“…the establishment by a parent company of a subsidiary in another Member State for the purpose of enjoying the more favourable tax regime in that other State does not constitute, in itself, an abuse of freedom of establishment.”


You can create a subsidiary in the EU “for the purpose” of avoiding UK tax and there is precious little HMRC can do about it. It is only possible to impose a CFC charge if the arrangements are “wholly artificial” – so basically a brass plate.


You may think 2006 was a long time ago, with the Anti Tax Avoidance Directive the EU will surely have used the opportunity to mitigate the problem. Here is the Directive – go to Article 7 (2).


https://eur-lex.europa.eu/legal-content/EN/TXT/PDF/?uri=CELEX:32016L1164&from=EN


“This point shall not apply where the controlled foreign company carries on a substantive economic activity supported by staff, equipment, assets and premises, as evidenced by relevant facts and circumstances.” The ECJ’s Cadbury Schweppes ruling is now in explicitly contained in a Directive. The Directive goes on to make clear that member states can apply these rules to non-EEA countries.


Let’s return to the Zucman study. Remember 4 out of 5 of the jurisdictions who lose the most tax attributed to foreign affiliates are in the EU. Often when you see people talking about Corporate tax avoidance, you hear about BVI, Panama, Cayman Islands, Bermuda, Guernsey, Jersey, Isle of Man etc. So is this where our tax is lost? Not according to Zucman.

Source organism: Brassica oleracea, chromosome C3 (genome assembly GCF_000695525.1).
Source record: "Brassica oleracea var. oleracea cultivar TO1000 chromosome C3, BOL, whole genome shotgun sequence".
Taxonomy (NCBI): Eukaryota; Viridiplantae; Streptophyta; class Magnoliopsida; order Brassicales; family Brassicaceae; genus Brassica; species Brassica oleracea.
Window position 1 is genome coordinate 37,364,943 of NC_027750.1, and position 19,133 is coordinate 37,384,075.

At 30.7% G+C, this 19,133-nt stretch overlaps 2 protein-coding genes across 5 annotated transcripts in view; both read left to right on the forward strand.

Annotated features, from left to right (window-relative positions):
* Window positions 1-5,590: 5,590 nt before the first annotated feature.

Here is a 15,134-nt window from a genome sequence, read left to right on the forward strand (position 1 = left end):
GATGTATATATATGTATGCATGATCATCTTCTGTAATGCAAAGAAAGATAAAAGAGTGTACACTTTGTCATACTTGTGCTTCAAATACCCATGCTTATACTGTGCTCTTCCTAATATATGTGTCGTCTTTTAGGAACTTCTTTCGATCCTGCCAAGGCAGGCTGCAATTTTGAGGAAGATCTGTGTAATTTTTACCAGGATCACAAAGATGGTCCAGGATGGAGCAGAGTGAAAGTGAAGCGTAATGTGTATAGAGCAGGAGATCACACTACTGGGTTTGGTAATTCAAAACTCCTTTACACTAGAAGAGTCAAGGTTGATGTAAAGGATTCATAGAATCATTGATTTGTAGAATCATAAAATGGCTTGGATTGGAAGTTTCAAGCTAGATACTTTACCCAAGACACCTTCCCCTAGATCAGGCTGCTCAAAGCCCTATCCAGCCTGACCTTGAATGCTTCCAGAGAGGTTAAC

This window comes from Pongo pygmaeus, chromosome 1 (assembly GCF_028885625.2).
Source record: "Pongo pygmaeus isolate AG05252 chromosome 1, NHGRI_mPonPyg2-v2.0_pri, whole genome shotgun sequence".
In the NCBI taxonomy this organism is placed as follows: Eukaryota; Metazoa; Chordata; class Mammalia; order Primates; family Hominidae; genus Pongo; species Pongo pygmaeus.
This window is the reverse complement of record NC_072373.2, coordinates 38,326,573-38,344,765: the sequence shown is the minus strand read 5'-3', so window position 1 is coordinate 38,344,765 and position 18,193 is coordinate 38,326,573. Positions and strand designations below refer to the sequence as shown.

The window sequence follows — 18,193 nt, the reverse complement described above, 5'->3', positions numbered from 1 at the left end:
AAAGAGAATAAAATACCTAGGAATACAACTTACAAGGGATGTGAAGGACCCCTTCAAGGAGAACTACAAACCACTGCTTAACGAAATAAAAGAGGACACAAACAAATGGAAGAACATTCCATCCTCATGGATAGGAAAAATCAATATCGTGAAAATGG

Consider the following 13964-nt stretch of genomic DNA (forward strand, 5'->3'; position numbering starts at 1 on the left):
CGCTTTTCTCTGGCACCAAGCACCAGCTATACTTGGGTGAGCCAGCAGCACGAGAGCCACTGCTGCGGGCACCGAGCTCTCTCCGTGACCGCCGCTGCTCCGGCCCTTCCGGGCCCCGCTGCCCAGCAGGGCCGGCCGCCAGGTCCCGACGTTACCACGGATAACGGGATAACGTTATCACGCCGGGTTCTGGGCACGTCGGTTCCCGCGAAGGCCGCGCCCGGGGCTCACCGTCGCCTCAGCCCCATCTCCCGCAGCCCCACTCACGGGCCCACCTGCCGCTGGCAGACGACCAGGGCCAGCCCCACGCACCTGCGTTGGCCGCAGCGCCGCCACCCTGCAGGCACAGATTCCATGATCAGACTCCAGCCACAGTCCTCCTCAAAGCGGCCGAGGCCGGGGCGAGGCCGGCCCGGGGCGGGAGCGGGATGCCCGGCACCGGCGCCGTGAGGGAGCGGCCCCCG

According to the Zucman analysis the UK loses $76bn in profits - $63bn of which is to other EU member states.


France loses $36bn - $29bn to other EU member states.


Germany loses $67bn - $52bn to other EU member states.


The biggest two beneficiaries of this shifted profit in every case is Ireland and Luxembourg.

As things stand, if you are avoiding Corporate Tax in the UK, not only does the EU Anti-Tax Avoidance Directive not prevent you doing it, there is a good chance you are actively using EU rules to do it.


After Brexit we can apply the same CFC rules to the EU as we do elsewhere and save billions in lost tax.


As a footnote, I expect the EU will eventually adopt the CCCTB, or something very similar if they can address concerns that it goes against the principles of BEPS. The UK was always against it, because it is a harmonisation measure and removes the ability of member states to have an independent tax policy. Luxembourg, Malta and Ireland are against it because it basically defeats their business model.


Again, as things stand, the EU Anti Tax Avoidance Directive costs the UK far more in tax avoidance than it prevents.